Dark bordered beauty moth (Epione vespertaria)

Synonyms: Epione paralellaria
GenusEpione (1)
SizeWingspan: 26- 29 mm (1)

Classified as Rare in Great Britain (2).

The Dark Bordered Beauty moth, Epione vespertaria (Formerly known as Epione paralellaria) is similar in appearance to the more common Bordered Beauty moth (Epione repandaria), but the purplish border on the forewing is of even width; in the Bordered Beauty, the outer border tapers sharply towards the tip of the wing. The sexes are different in appearance; males are darker and more orange in colour than the pale yellow female (3). The caterpillar is greyish brown with a whitish, violet-tinged underside (3).

This species is known from most European countries, but just four small isolated populations are currently known in the UK; these are in north-east Yorkshire, Northumberland, near Balmoral in Aberdeenshire, and Strathspey. A new subcolony was discovered in Deeside in July 2001 (4). Due to a lack of recent records, the status of an historic population in Roxburghshire is unclear (2).

Inhabits wet heathland sites and damp aspen woodland (Populus tremula) (5), (4).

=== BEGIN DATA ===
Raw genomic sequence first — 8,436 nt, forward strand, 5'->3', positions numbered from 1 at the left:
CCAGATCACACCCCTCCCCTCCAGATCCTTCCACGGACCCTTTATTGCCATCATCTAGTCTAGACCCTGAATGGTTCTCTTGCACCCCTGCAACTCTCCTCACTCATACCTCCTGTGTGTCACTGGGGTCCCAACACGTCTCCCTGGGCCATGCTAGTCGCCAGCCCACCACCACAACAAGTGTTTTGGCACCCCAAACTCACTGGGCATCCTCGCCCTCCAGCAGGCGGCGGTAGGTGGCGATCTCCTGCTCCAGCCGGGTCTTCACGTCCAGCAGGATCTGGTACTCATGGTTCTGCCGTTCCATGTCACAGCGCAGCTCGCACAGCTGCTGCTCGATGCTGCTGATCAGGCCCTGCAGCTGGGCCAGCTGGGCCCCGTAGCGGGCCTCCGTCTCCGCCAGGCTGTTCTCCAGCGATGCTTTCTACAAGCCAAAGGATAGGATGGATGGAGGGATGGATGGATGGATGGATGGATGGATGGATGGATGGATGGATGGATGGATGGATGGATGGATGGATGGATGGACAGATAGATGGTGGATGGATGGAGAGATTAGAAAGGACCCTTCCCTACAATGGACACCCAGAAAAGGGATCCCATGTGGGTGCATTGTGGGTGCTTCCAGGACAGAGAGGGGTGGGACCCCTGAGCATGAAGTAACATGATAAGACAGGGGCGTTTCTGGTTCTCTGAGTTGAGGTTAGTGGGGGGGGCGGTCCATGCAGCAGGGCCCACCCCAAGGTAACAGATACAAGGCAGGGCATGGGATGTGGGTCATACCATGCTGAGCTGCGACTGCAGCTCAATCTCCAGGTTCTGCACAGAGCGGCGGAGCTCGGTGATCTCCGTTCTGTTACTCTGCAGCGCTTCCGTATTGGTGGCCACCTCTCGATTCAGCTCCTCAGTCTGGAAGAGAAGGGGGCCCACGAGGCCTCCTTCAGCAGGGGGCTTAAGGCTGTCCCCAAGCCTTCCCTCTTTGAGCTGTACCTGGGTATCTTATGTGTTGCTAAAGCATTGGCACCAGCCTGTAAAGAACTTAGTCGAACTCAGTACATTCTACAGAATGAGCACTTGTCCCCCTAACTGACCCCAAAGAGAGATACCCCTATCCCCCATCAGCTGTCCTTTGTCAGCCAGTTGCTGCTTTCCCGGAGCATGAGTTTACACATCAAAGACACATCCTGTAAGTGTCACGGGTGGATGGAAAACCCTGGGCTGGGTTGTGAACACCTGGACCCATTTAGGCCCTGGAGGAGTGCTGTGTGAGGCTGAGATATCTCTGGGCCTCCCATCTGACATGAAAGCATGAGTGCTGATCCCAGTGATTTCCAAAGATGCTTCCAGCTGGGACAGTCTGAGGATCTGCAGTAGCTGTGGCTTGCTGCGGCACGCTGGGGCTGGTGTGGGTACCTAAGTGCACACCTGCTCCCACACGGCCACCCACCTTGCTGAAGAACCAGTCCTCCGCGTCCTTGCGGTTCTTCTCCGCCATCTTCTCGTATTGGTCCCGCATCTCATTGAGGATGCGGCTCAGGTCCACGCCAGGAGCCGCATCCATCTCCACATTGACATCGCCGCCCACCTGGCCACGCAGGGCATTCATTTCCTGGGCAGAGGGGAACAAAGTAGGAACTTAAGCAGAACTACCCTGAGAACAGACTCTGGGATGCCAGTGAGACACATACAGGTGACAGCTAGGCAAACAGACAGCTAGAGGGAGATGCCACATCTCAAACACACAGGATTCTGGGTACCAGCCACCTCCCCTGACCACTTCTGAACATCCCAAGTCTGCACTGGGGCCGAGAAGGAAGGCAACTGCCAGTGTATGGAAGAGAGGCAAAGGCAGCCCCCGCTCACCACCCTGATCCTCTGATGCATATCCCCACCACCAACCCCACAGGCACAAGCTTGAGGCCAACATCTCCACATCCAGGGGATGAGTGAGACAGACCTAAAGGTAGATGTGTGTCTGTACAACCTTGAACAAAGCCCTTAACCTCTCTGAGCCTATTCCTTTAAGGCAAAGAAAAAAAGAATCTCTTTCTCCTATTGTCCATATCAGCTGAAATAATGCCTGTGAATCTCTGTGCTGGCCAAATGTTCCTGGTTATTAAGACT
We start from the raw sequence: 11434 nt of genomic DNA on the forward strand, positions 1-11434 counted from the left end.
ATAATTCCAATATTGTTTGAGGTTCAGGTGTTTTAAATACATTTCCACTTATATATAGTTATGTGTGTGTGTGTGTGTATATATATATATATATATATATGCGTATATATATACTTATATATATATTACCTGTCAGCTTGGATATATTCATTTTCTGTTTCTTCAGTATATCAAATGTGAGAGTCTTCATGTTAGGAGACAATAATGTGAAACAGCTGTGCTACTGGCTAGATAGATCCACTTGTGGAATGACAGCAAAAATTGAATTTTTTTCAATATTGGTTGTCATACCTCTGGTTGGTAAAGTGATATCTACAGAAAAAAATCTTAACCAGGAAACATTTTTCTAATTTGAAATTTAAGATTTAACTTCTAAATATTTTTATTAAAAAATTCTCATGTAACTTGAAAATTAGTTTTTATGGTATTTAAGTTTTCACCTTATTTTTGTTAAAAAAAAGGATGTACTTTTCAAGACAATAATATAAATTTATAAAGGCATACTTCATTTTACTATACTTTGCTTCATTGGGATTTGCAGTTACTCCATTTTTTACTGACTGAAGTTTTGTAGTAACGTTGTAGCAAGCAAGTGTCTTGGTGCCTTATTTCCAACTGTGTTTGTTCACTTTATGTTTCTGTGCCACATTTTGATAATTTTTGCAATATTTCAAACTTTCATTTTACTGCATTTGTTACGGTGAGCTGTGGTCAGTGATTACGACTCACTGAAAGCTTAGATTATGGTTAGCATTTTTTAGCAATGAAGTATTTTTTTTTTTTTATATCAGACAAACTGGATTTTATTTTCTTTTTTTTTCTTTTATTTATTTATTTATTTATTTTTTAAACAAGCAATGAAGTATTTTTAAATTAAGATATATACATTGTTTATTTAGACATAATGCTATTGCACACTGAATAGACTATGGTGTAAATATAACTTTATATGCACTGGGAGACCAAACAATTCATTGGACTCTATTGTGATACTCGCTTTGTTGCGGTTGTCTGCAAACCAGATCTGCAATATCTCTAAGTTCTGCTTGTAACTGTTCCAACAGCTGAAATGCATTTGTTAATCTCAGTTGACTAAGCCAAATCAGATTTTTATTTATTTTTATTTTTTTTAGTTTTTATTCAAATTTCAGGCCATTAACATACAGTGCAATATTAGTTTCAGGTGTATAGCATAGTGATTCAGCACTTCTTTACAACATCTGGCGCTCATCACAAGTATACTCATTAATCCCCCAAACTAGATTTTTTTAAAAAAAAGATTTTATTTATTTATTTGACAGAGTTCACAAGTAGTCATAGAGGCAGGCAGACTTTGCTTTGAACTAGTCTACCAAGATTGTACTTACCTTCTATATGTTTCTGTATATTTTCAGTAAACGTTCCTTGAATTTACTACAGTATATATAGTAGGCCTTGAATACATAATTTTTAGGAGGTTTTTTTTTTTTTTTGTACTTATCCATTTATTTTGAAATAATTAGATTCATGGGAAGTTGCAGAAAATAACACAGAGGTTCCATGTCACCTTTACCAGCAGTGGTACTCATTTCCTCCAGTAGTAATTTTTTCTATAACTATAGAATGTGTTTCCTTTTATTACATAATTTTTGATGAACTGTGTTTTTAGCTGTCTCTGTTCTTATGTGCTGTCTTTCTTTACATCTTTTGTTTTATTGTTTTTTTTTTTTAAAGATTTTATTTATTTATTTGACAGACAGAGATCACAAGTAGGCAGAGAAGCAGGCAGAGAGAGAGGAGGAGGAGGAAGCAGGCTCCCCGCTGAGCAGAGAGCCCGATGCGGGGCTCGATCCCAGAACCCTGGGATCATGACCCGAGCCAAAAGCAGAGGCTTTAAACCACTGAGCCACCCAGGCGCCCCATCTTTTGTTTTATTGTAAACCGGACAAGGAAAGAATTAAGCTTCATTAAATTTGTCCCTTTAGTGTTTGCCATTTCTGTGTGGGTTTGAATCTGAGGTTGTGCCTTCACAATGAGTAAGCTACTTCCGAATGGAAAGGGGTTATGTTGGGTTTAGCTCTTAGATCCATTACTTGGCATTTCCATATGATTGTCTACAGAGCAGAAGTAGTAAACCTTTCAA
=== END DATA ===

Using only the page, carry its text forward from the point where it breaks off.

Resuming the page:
Adults of this single brooded species are active in late July and August. Males fly after sunrise for around an hour and again after dusk when they are occasionally attracted to light (1). Females are not often seen. Caterpillars are active between May and early July (1) and feed on creeping willow (Salix repens) in England and short re-growth aspen in Scotland (2). The overwintering stage is the egg (1).

This species has always been very local in Britain. Its isolated colonies are vulnerable to natural habitat succession, or inappropriate management such as too much or too little grazing (2).

The Dark Bordered Beauty moth is a priority species under the UK Biodiversity Action Plan (UK BAP); the aims of the Species Action Plan include the maintenance and enhancement of all known sites and the restoration of the species to 10 sites within the former range by 2010, possibly using reintroductions (2). The two populations in England occur within existing Sites of Special Scientific Interest (SSSI), and one is a National Nature Reserve (NNR).

Further reading on moths:
Skinner, B. (1984) Colour Identification Guide to Moths of the British Isles. Viking Press, London.
Leverton, R. (2001) Enjoying Moths. Poyser, London.

Information authenticated by Roy Leverton.

  1. Skinner, B. (1984) Colour Identification Guide to Moths of the British Isles. Viking Press, London.
  2. UK BAP Species Action Plan (December 2001): http://www.ukbap.org.uk/
  3. South, R. (1961) The moths of the British Isles. Frederick Warne & Co. Ltd., London.
  4. Waring, P. (2001) Wildlife Reports. British Wildlife13: 129.
  5. UK Moths (December 2001): http://www.ukmoths.force9.co.uk/